There are a few things to remember about Michael Choice. First, he plays for the same school that churned out Hunter Pence. Second, he has better power right now than any player in this draft. That's why he's projected so highly. Third, he has no one else on his college team to back him up. Hence, the spike in his walk numbers in 2010.
Why should all that matter? The 6-foot, 215 pound center fielder has one of the more contentious profiles on this board. Scouts seem to love him. Guys like Keith Law rave about his raw power potential. But, some of the more analytical scouting by the guys at Project Prospect point out that hitters who cross the 17 percent strikeout rate struggle in the pros. He struck out in roughly 19 percent of his plate appearances in 2010. At the same time, his walk rate skyrocketed. This may be legitimate; his batting eye just may have improved from his sophomore to junior year. However, with his power potential and the lack of another threat in the UTA roster, doesn't it make sense that teams just pitched around him?
There's also the matter of his swing. Some scouts think it's going to be a problem in pro ball. Others, like Steve Carter here, think it's busy to generate bat speed and the inverted knee thing (see video below) helps to drive his hips through, creating more bat speed. What they can all agree on is that the front toe tap will make it rough on him to hit breaking pitches early in his career. He will probably have to retool his swing some in the minors to hit with wooden bats consistently.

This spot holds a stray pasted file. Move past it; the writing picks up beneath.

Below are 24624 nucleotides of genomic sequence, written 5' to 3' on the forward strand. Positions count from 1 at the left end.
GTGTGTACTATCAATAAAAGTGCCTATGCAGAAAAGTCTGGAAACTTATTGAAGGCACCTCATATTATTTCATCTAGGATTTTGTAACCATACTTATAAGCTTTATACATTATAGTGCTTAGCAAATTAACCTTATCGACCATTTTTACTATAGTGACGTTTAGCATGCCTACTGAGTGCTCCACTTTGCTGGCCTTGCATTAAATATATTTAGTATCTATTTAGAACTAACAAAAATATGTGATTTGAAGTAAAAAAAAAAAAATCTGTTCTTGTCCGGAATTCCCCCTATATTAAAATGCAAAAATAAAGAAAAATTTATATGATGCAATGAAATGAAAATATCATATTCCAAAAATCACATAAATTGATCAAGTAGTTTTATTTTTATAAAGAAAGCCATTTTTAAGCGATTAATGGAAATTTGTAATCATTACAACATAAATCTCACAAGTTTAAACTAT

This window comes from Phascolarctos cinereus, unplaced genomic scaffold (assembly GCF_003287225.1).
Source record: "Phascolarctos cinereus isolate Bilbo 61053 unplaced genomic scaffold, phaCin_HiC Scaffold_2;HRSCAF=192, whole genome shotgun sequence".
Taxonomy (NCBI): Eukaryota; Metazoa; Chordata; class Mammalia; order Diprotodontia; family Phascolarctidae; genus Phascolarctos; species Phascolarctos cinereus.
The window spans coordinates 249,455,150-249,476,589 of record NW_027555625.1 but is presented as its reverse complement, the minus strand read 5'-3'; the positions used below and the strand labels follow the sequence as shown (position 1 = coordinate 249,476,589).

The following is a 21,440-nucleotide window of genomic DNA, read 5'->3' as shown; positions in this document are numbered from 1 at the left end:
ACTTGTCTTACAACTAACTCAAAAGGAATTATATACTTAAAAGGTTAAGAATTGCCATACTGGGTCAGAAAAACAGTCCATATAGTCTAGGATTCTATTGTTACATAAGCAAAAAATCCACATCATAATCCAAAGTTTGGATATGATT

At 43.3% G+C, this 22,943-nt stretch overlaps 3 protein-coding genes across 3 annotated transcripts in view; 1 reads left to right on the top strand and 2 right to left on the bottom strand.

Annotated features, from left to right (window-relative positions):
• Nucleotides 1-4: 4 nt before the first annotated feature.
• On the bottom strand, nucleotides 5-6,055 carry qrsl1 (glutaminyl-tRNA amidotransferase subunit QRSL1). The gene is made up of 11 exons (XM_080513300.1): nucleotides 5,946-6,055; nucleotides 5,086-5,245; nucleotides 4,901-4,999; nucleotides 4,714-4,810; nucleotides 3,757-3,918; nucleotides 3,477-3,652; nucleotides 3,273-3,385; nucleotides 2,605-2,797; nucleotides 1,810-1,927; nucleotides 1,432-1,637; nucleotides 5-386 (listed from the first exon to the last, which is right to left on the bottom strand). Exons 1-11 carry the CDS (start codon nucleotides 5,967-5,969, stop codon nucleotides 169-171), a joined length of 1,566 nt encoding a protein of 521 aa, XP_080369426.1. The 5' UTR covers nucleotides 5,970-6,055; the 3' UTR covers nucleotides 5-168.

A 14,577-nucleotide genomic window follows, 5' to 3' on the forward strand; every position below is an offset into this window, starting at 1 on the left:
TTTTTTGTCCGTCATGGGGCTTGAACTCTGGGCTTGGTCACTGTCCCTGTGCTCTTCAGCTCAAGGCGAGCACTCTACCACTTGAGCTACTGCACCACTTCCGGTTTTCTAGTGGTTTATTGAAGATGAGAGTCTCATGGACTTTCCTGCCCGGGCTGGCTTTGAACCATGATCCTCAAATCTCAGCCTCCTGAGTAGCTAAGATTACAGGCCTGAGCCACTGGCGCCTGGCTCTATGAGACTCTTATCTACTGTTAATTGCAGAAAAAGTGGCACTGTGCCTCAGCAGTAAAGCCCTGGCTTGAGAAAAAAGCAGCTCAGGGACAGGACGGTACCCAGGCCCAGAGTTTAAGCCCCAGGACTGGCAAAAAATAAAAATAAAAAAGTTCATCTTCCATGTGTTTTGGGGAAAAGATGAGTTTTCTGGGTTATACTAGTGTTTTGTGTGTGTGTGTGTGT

I think the floor for Choice has to be Collin DeLome or Richard Hidalgo. The guy has great power, but strikes out a ton and doesn't have good contact skills. Thus, he's toiling away down in the minors with little chance of getting called up to the majors soon. If he's not hitting for average at Round Rock, why would he in the majors? Same goes for Choice. What if his walk rate increase is because teams were able to pitch around him? He'd struggle to post similar numbers in the minors and might never hit above .250. That'd be pretty disappointing for a Top 10 pick.
On the other side of that coin, Choice has a huge ceiling. Think Ryan Howard and Adam Dunn. That's the kind of power he has, the kind of walk potential he has, except he'd be able to play in left field and possibly right for a while. 100 walks with 40+ home runs is not out of the realm of possibility. He probably won't be outstanding defensively at either corner outfield position, but he'll be plenty good enough as a hitter to make a decade's worth of All-Star teams.
pick him? If so, where?
The rumors connecting Choice to Houston are flying. Every updated mock draft in the past week has put him in the No. 8 slot. I just don't see it. The Astros have not drafted a player with this little athleticism early under this new regime. Plus, they don't tend to go by consensus, so just because everyone assumes he makes sense, doesn't mean they won't take Josh Sale or Delino DeShields here.
As I mentioned, I don't love Choice's swing. He's got plenty of power, but I wonder if good pitchers will be able to neutralize him. He never had any protection at UTA, so it's hard to tell what his plate discipline is like. He will also be limited defensively, which doesn't match up with the outfielders like T.J. Steele and Jay Austin that Heck has drafted in the past two years. Choice won't last until No. 19 and I don't think the Astros take him at No. 8, so it's a very low probability that he'll end up a Houston Astro.
Where is he projected to go right now?
Keith Law has him at No. 6 to the Diamondbacks.
Andy Seiler has him at No. 8 to the Astros.
Deep Leagues has him at No. 8 to the Astros.
Jonathan Mayo has him at No. 7 to the Mets.
Perfect Game USA has him at No. 9 to the Padres.